May 22nd, 2009
Our newsletter is a weekly review of popular resistance taking place across the U.S. It is important to know we are not alone so we can inspire each other, learn from each other and spread the courage to resist across the country. The newsletter covers people working on a wide range of issues including peace and justice, environmental protection, workers’ and students’ rights, and much more. We see all of these issues connected by our common goal of ending the rule of money, transforming the country and putting people and the planet before profits.
This Memorial Day weekend our thoughts turn to peace and particularly to the courageous women who are working to create peace. These are the people we would like to celebrate as we build a culture of peace and justice to counter our deep heritage of war culture. As we write, thirty women from around the world are meeting with North and South Korean women about ending the Korean War and re-unifying the country. During the trip, they hope to walk across the DMZ. Colonel Ann Wright, who retired from the State Department in opposition to the Iraq War, is with them. Col. Wright wrote Dissent: Voices of Opposition with Susan Dixon to honor women and men like them who resigned and faced retaliation rather than “stand by silently while our leaders were implementing policies destructive to our country and the world.”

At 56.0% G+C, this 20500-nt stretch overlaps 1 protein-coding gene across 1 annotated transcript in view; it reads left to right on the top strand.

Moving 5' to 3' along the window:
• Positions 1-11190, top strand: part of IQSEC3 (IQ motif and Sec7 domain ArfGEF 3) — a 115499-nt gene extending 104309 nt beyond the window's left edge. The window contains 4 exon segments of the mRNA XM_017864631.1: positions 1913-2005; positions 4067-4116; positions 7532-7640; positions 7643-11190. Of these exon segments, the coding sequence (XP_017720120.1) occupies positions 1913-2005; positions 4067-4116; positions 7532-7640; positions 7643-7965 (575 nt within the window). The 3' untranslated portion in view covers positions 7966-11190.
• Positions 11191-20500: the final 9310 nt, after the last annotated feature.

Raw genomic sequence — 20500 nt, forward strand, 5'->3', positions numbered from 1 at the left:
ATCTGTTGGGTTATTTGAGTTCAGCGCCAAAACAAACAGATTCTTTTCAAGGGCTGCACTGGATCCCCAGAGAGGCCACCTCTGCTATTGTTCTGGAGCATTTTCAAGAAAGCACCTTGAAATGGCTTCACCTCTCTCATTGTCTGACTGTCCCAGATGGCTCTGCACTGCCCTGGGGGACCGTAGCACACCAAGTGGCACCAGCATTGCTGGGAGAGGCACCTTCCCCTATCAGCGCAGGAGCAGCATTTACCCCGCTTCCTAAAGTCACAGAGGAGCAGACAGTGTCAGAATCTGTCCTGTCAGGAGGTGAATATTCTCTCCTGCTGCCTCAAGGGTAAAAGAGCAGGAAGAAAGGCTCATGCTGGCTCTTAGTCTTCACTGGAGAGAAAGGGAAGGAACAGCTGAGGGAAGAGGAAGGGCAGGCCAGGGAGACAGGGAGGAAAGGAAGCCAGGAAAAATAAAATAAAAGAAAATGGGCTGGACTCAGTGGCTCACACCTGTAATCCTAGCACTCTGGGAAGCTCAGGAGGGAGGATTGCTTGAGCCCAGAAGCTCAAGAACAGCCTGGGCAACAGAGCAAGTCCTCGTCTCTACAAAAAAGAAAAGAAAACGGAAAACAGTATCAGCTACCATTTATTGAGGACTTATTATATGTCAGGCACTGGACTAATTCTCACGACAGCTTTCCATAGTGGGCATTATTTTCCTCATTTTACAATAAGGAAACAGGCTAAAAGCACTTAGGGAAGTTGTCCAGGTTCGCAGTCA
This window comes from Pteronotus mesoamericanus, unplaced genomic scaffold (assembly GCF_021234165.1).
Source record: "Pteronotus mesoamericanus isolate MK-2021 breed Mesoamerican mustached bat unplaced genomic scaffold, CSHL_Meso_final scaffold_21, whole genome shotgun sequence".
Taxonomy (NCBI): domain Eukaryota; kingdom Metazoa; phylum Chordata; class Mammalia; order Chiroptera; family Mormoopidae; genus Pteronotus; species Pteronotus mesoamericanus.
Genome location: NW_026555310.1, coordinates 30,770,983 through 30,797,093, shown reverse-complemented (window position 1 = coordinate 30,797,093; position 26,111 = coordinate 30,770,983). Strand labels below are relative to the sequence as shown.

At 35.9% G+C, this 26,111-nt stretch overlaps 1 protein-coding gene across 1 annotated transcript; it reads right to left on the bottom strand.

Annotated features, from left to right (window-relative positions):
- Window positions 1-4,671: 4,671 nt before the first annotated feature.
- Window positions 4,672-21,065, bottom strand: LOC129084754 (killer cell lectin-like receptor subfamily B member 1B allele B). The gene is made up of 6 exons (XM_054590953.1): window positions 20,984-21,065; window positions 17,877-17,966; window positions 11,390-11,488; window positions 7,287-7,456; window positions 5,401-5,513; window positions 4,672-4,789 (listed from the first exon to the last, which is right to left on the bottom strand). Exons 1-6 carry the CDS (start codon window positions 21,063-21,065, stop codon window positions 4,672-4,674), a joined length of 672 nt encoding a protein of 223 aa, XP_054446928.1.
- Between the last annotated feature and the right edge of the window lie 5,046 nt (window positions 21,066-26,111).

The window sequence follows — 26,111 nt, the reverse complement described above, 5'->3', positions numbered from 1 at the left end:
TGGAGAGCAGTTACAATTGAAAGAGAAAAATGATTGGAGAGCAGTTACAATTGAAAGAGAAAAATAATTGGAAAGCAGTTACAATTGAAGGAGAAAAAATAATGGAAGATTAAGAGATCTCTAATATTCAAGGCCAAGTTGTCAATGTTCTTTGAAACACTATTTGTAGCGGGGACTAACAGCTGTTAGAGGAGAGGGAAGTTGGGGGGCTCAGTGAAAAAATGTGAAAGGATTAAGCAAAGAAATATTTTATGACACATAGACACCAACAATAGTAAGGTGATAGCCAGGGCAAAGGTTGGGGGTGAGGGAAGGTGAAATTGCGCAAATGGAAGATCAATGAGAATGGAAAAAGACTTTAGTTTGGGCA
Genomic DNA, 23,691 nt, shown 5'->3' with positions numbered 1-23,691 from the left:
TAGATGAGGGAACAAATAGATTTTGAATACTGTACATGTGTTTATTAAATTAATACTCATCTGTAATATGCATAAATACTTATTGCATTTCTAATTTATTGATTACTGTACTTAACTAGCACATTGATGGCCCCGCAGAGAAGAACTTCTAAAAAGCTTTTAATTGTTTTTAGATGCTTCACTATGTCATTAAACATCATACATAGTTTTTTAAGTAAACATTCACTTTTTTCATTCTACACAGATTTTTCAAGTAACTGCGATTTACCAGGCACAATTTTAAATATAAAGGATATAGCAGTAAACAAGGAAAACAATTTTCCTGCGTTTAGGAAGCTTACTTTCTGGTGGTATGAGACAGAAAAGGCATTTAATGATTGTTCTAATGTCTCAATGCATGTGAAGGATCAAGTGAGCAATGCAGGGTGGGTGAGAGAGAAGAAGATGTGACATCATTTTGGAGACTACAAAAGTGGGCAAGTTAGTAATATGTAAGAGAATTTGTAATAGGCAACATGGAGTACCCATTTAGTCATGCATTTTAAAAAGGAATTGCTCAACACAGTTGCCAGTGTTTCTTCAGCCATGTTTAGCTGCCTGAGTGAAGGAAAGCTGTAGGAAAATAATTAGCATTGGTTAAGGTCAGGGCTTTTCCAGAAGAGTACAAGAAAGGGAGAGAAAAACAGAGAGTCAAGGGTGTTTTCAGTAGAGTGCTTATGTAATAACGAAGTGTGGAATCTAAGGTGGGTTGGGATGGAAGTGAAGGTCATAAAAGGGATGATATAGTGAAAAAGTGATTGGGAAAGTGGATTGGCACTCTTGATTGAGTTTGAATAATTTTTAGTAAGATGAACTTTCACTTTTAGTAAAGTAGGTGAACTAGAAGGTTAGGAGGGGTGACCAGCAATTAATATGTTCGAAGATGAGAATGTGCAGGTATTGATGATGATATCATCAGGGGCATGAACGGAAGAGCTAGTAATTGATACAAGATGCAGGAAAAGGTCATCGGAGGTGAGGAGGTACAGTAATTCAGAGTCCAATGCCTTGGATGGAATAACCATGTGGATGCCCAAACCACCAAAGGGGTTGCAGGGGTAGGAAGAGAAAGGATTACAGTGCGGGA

Newsletter BXE, Chile, Criminal Justice, Criminal Justice and Prisons, Economic inequality, fast track, FERC, Finance and the Economy, Freedom of Speech and Assembly, Greece, Homelessness, Human Rights, Inequality, Injustice, Living Wage, Obama, Police violence, Racism, TPP, UK, Urban decay, Walmart, Water, World Economic Forum
By Margaret Flowers and Kevin Zeese, www.PopularResistance.org
May 16th, 2015